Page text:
More on parasites

Wow, this is kind of funny, I was a smartass on a pro-parasite an anti-abortion website recently and even wrote a page devoted to it. Sadly, he did not quite get the point, and I’ll dissect his statements in response as I would any other claims I deal with.


That’s me!

No reason to be sarcastic really, I can discuss the issues calmly with you without sarcasm. Let’s try that OK?

But if I do not use sarcasm, you scream that I don’t get your point. I get your point, find it fallacious, and demonstrate why it is fallacious while adding levity. Sarcasm is the only way I can discuss this with you without offending you. Now, however, since you WANT me to stop being sarcastic, let’s try it, and see how it goes.

If you are looking for support for the claim that science largely confirms that human life begins at conception, this is an excellent resource, a “white paper” from the Westchester Institute entitled, “When does human life begin? A scientific perspective”:

Ahh, yes, the old “the definitions say it” defense! Woohoo! But I ask you, what IS human life? How can you define human life for the purposes of when an individual qualifies for rights? If you want to say “conception,” When, exactly is that? The moment of implantation? The moment of embryo fertilization?


Summary of the above paper (with my notes in bold) to save all of you time:

Resolving the question of when human life begins is critical for advancing a reasoned public policy debate over abortion and human embryo research. This article considers the current scientific evidence in human embryology and addresses two central questions concerning the beginning of life (3+ billion years ago): 1) in the course of sperm-egg interaction, when is a new cell formed that is distinct from either sperm or egg? (a single cell is human?) and 2) is this new cell a new human organism—i.e., a new human being? (…oh, look, arbitrary opinon) Based on universally accepted scientific criteria, a new cell, the human zygote, comes into existence at the moment of sperm-egg fusion (yes, it’s a developmental stage, but does that make it human?) , an event that occurs in less than a second. Upon formation, the zygote immediately initiates a complex sequence of events that establish the molecular conditions required for continued embryonic development (but is it HUMAN, remember, that’s what they’re trying to prove). The behavior of the zygote is radically unlike that of either sperm or egg separately and is characteristic of a human organism (of course, they’re still changing definitions to fit “human” beginning at conception). Thus, the scientific evidence supports the conclusion that a zygote is a human organism (how???) and that the life of a new human being commences at a scientifically well defined “moment of conception.” This conclusion is objective, (you’ve only shown that a zygote can subjectively be called a human and that it is different from the spermatocyte and oocyte which combined to form it) consistent with the factual evidence, (what factual evidence?) and independent of any specific ethical, moral, political, or religious view of human life or of human embryos. (How’s that for objective?)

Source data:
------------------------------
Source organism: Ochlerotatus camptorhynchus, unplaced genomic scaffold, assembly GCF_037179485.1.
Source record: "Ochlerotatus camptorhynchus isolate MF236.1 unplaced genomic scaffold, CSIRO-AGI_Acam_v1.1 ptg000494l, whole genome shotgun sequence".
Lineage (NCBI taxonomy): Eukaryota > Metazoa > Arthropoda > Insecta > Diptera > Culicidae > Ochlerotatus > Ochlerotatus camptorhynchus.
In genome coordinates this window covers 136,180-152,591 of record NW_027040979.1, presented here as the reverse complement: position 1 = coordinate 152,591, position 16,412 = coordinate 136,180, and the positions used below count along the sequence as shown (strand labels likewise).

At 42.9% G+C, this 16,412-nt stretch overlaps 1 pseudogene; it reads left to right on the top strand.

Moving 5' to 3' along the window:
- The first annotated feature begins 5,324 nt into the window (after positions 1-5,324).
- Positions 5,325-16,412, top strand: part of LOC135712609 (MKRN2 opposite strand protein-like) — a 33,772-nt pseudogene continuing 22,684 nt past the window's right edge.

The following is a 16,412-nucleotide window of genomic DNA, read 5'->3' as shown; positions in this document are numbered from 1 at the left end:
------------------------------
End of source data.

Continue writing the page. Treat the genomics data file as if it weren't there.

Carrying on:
Wow, wasn’t that amazingly deceptive? Let’s now look into WHO published this:

The Westchester Institute for Ethics & the Human Person is a research institute conducting interdisciplinary, natural law analysis of complex, contemporary moral issues yet unresolved among Judeo-Christian scholars.

Anchored in the classic perennial and Catholic view of the human person, our moral inquires are first and foremost of a scholarly nature.  However, we pursue answers to these disputed questions with an eye toward enriching the quality of contemporary moral discourse, and fostering sound prudential judgment in cultural and political matters.

That explains a lot, doesn’t it? Let me elaborate: the authors of this paper stated they answered the questions when they did no such thing. They approached it with a preconceived notion and sought to support it. Let me throw a wrench into the works here: if an egg is fertilized and never implants, is it a human? In vivo, it has no chance, ZERO!!!!, (added for emphasis) of developing into a human. The potential argument is completely shattered by this frequent occurrance. The entire paper is an argument on tradition, i.e. how it HAS BEEN defined, not sound reasoning based upon WHY it is defined that way. It was defined as such for the purposes of enforcing beliefs, not based upon any specific evidence. Adding that it is “molecularly different” can be stated at ANY stage in development. I could just as easily argue that omnipotent stem cells are just as human as fully differentiated endothelial cells because they are chemically different.

Every last one of these arguments are vaccuous upon further examination, please, read the paper and examine it critically. Don’t just agree with it because it supports your pre-existing misconceptions of “what is human life.”

This article also makes several philosophical claims as well.

Yep, and they are mostly equally devoid of substance.

You’ve spent some time trying to convince me that we ought not worry about killing the beings inside wombs based on the fact that they can’t experience emotions or the same level of physical sensation that is experienced by other more developed humans.